GW at the millennium: Teenie-bopper music makes a comeback in the late ’90s

New Kids On the Block had the Right Stuff in the early 1990s, or at least two million fans who attended the Magic Summer Tour and bought 60 million records and videos seem to suggest that they did.

As the decade comes to a close, New Kids On the Block clones, like the Backstreet Boys, `NSYNC and 98 Degrees, are invading MTV. In fact, the cable music channel dedicates an hour-and-a-half of programming each day, called Total Request Live, to increasing the visibility of these teen idols.

But the teen-idol label has become more encompassing than ever before. Teen idols are no longer limited to pretty boys crooning I’ll Be Loving You Forever (an early `90s New Kids on the Block hit) and some of their fans are older than 12 – they also include musicians from other genres

Recently, TRL viewers, who call in and request their favorite videos, have witnessed an interesting phenomenon. Hip-hop rockers Limp Bizkit have competed for the top spot with the Backstreet Boys and `NSYNC. Others like Kid Rock and Korn also have appeared on the notoriously teenie-bopper countdown.

Women and girls wearing backwards red caps (the trademark of Bizkit’s lead singer Fred Durst) stand outside TRL’s Times Square studio holding Kisses for Kevin (of the Backstreet Boys) signs.

(Backstreet Boys) are cute, and I do like the music, said Kaitlin Donahue, a GW senior who went to the Backstreet concert earlier this semester. It definitely takes me back to my New Kids On the Block days.

Rolling Stone reported that even the musicians noticed the blurred line between teen idols and so-called rockers. In an interview in Rolling Stone magazine, Durst told a tale about sarcasm he spewed to a lap dancer who entertained him.

The girl said, `I saw you on MTV today,’ Durst said, according to the Aug. 5 article. So I said, `That’s right – I am one of the Backstreet Boys.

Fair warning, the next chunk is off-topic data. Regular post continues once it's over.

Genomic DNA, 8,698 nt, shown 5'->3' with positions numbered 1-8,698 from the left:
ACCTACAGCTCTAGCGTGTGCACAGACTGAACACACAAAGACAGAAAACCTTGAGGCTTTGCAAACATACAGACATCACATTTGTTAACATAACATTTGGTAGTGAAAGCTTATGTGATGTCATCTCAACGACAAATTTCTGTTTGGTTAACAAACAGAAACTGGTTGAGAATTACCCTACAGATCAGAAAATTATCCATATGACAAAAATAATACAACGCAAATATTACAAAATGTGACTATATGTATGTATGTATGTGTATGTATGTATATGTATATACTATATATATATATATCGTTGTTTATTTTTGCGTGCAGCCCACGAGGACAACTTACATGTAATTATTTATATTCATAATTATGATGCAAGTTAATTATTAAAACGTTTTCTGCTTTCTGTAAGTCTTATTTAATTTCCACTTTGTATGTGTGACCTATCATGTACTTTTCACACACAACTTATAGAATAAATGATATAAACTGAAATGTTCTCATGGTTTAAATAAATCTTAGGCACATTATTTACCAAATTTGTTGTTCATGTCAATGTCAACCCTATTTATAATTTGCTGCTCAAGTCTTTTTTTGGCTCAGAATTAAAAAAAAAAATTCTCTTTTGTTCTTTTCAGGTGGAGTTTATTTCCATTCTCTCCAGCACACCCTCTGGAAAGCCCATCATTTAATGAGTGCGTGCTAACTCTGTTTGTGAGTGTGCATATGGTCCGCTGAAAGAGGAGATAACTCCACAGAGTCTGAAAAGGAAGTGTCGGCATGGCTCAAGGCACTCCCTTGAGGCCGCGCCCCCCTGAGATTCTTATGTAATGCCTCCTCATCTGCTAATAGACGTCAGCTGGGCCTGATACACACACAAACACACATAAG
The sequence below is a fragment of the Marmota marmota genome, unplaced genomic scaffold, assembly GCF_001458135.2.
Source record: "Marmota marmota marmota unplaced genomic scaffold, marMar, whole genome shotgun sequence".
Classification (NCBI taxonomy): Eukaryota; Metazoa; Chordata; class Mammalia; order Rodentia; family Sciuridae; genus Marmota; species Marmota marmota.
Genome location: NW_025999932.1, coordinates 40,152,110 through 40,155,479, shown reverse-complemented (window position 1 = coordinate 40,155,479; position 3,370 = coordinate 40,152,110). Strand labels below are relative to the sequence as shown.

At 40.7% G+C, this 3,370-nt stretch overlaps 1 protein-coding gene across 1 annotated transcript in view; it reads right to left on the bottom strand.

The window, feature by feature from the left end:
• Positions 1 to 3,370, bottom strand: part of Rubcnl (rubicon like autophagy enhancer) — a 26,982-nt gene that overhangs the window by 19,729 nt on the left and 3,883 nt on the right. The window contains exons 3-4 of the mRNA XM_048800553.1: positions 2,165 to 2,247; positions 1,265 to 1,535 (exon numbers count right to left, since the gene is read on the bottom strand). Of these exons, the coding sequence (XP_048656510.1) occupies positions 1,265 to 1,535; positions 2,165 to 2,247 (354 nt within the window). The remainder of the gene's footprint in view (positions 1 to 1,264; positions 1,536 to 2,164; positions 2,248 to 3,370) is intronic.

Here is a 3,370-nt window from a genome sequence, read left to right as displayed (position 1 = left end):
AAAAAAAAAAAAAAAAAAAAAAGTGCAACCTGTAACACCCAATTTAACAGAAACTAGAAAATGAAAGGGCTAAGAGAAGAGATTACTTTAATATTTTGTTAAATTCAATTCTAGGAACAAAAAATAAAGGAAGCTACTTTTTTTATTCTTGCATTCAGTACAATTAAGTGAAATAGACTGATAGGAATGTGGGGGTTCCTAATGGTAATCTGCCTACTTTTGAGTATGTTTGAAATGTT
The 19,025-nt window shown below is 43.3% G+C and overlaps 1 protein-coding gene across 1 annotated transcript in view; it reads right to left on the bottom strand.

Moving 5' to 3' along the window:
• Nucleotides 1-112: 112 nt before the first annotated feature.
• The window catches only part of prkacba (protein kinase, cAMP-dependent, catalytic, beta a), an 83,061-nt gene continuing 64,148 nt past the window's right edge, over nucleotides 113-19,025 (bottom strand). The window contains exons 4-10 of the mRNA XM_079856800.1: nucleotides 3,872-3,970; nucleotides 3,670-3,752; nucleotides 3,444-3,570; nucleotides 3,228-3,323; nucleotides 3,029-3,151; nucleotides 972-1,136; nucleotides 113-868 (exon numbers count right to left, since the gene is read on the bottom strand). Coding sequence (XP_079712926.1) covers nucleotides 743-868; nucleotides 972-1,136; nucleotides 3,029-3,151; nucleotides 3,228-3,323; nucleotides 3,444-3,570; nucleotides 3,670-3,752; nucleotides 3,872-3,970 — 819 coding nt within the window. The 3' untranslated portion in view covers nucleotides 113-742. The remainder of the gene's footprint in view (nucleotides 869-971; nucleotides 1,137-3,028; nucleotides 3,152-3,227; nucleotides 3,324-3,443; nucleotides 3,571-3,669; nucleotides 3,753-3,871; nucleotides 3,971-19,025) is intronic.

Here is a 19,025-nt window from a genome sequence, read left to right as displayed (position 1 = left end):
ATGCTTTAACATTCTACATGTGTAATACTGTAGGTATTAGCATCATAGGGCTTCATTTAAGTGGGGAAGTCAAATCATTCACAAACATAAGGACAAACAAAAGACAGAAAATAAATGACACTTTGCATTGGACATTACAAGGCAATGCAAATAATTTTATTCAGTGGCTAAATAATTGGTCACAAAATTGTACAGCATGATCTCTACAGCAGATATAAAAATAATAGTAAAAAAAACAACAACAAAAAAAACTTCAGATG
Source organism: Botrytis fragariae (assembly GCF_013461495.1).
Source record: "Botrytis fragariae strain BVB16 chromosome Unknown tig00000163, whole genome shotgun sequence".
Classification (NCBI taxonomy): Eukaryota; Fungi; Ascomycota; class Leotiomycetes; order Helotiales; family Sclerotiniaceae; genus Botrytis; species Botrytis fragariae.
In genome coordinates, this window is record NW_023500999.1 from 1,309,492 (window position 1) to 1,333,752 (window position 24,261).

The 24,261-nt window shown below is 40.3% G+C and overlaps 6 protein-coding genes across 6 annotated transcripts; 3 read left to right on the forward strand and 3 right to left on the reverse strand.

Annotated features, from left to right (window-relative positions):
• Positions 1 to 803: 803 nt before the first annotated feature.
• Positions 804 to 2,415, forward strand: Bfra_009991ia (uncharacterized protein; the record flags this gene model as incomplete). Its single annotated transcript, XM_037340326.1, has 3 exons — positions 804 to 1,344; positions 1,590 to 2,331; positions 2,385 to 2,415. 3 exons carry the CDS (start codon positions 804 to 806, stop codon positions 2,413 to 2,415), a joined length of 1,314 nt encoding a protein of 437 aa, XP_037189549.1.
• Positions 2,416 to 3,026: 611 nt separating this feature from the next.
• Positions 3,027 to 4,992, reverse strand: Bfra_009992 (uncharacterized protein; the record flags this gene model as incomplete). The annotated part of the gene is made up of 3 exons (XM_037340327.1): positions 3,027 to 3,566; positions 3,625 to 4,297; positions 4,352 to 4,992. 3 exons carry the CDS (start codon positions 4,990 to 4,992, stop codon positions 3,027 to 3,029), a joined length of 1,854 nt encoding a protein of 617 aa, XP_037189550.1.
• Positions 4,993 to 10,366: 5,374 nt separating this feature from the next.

Durst faces criticism for having sold out, and some critics argued that he lost fans and style when he whored himself to MTV. But little girls do not seem to mind, and Limp Bizkit continues to fight the boy bands for the top spots on TRL.

Many young boys also have their fair share of teen sensations from which to choose, and TRL serves them fresh every day.

Britney Spears and Christina Aguilera are as naked as possible while trying to maintain an innocent image. Bared belly buttons and tight sweaters aim to reel in college-aged boys as well.

(Spears) is damn hot, and her music is catchy, and when you get down to it, it’s actually funny, GW junior David Kanevsky said.

The world rarely witnesses the phenomenon of female teen idols. Only a few, like Annette Funnicello, Tiffany and Debbie Gibson, surfaced until now.

Some former members of New Kids On the Block, the superstars who reignited the teen idol phenomenon in the early ’90s, are surfing the new wave of sugary pop bands. Former New Kids Joey Mcintyre and Jordan Knight spent the summer touring and promoting new albums.

This time around, Knight is showcasing his maturity by singing about sex in just about every song. Mcintyre, a self-proclaimed Frank-Sinatra wannabe, continues to charm the hearts of young girls and 20-something women alike – with the help of his baby-blue eyes. Some of the New Kids helped produce songs on the Macintyre album and worked with groups like LFO of Abercrombie and Fitch fame.

When predicting the futures of these latest versions of New Kids On the Block, one thing is certain: VH1 will make sure they live on long after MTV has forgotten their names.

As for this reporter, her obsession with teen idols clearly is out of the closet now, and she has but one reason.

I did it all for the nookie.

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